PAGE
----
Director: Alfonso Cuarón

Starring: Sandra Bullock, George Clooney

Manned spaceflight: Still the safest way to travel. Aside from the tragic losses suffered through various training exercises, as well as the missions which encountered problems but still ended with the crew returning home to Earth safely, only four manned space missions have resulted in fatalities. That’s two Russian/Soviet missions (Soyuz 1 & 11) and two American missions (Challenger, STS-51-L and Columbia, STS-107), all of which failed at either the launch or re-entry portions of the expedition. When you consider the finite separation there is on a space vehicle between its occupants and the vacuum of outer space, it’s incredible that more terrible tragedies have not taken place. That’s a credit not only to the brave men and women who’ve climbed into these spacecraft for the last five decades, but also to the people who build the damn things (even though certain lapses in the latter have been the direct cause of at least one or two of the four disasters). So, when I say that the events of the movie “Gravity” may seem a little far-fetched, I say so only because such a sequence has not happened yet.

Dr. Ryan Stone (Sandra Bullock) picked a hell of a time to go on her first space shuttle mission, STS-157 on board the Space Shuttle Explorer. While outside the space vehicle on a routine spacewalk to make adjustments to the Hubble Space Telescope, Stone, soon-to-be retiring Mission Commander Matt Kowalski (George Clooney) and one other crew member are encouraged to abort their mission and return to the ship for immediate re-entry into Earth’s atmosphere. It seems the Russians have accidentally destroyed one of their own satellites, and the resulting debris field is headed in the Explorer’s path. Unfortunately, the shuttle does not get out of the way in time. The Hubble Telescope and the Explorer are destroyed, and Stone and Kowalski are all that’s left of the Explorer crew.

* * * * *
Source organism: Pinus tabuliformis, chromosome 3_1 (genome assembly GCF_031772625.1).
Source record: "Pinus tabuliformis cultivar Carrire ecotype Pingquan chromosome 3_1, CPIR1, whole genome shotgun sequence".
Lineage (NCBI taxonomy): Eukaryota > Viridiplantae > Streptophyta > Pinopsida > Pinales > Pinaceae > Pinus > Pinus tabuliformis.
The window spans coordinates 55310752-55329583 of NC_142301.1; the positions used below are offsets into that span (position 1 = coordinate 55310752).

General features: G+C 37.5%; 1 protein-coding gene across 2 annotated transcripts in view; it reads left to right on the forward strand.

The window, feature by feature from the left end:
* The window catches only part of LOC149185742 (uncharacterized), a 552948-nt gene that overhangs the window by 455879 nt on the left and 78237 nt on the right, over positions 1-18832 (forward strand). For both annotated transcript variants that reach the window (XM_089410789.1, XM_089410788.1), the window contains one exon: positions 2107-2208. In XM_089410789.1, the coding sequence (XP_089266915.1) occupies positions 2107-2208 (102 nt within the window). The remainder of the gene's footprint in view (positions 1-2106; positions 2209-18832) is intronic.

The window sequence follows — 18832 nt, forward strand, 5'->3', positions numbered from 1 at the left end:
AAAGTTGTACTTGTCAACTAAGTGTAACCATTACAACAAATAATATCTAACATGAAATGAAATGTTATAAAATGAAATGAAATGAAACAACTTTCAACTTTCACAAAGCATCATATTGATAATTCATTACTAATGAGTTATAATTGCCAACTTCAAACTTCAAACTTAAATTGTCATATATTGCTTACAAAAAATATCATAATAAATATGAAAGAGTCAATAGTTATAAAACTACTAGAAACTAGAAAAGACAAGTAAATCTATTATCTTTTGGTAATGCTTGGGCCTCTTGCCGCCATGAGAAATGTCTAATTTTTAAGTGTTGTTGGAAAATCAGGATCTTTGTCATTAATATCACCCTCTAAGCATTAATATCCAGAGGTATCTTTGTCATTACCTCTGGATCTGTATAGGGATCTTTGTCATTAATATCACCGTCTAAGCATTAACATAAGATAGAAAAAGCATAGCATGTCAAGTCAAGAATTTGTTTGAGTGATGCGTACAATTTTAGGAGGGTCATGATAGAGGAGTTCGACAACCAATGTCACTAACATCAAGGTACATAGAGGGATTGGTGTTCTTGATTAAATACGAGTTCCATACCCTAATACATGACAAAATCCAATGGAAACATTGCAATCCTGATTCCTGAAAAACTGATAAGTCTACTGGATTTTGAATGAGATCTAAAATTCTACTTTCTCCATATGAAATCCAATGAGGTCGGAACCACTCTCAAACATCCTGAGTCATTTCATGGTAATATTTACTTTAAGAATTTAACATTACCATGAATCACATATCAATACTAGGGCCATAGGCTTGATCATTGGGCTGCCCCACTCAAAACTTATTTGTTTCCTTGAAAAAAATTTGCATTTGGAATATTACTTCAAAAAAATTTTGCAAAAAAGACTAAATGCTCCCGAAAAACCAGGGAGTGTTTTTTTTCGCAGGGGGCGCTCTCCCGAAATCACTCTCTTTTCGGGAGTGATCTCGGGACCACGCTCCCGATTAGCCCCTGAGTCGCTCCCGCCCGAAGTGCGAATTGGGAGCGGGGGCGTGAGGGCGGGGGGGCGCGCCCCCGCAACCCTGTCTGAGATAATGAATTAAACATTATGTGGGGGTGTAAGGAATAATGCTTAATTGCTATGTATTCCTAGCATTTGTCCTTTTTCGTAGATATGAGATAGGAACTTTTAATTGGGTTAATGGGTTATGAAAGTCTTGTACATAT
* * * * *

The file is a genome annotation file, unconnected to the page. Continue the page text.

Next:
Because the debris field has also taken out other communication satellites, all contact with Mission Control in Houston, Texas, has been lost. Stone and Kowalski truly are on their own. After about the half-hour mark, as the result of a self-sacrificial command decision made by Kowalski (one which, after you’ve seen it and thought about it, makes very little logical sense), Stone is the last surviving member of the Explorer crew. Hope for Dr. Stone lies in reaching the International Space Station, climbing aboard the remaining Soyuz capsule and using it to get home. But the capsule has been rendered unsafe for re-entry, and can only be used as a means for reaching the Chinese space station, Stone’s last option for survival. It’s pretty slim margin for error but, for someone in her position, even a small chance is better than none at all.

Watching “Gravity,” I couldn’t help but think of “Cast Away” starring Tom Hanks. Both movies are centered around characters who’ve been stranded with a slim chance of survival, and only through the merest fraction of luck do they manage to survive long enough to form a plan of escape back to civilization/Earth. Both also rely on the performance of a single actor to carry the majority of a film. Except for a very brief moment towards the end, Sandra Bullock is the only person on-screen in “Gravity” for its final sixty minutes. As in “Cast Away” with Tom Hanks, Sandra Bullock proves with her compelling performance in “Gravity” that you can’t, in fact, cast just anyone in the role. The other star of this film is its special effects, which are astonishing, if sometimes dizzying. On that note, I would argue that Alfonso Cuarón more than earned his Academy Award for Best Director.

“Gravity” has earned genuine praise among many former NASA astronauts. It has also drawn the wrath of certain nitpickers in the scientific community. Based on the Kessler syndrome, a theory posited in 1978 by the NASA scientist of the same name, it presents a disaster scenario that feels much more grounded in reality than some other, similarly themed movies. Regardless of how seriously one takes the “science,” it’s a movie, first and foremost, and should be treated as such. I find myself making this same argument often, but it makes it no less true. Even as its characters’ oxygen runs desperately thin, the movie’s entertainment supply knows no bounds.

  1. Sylvia Williams says:

    Excellent! I look forward to seeing it!!!

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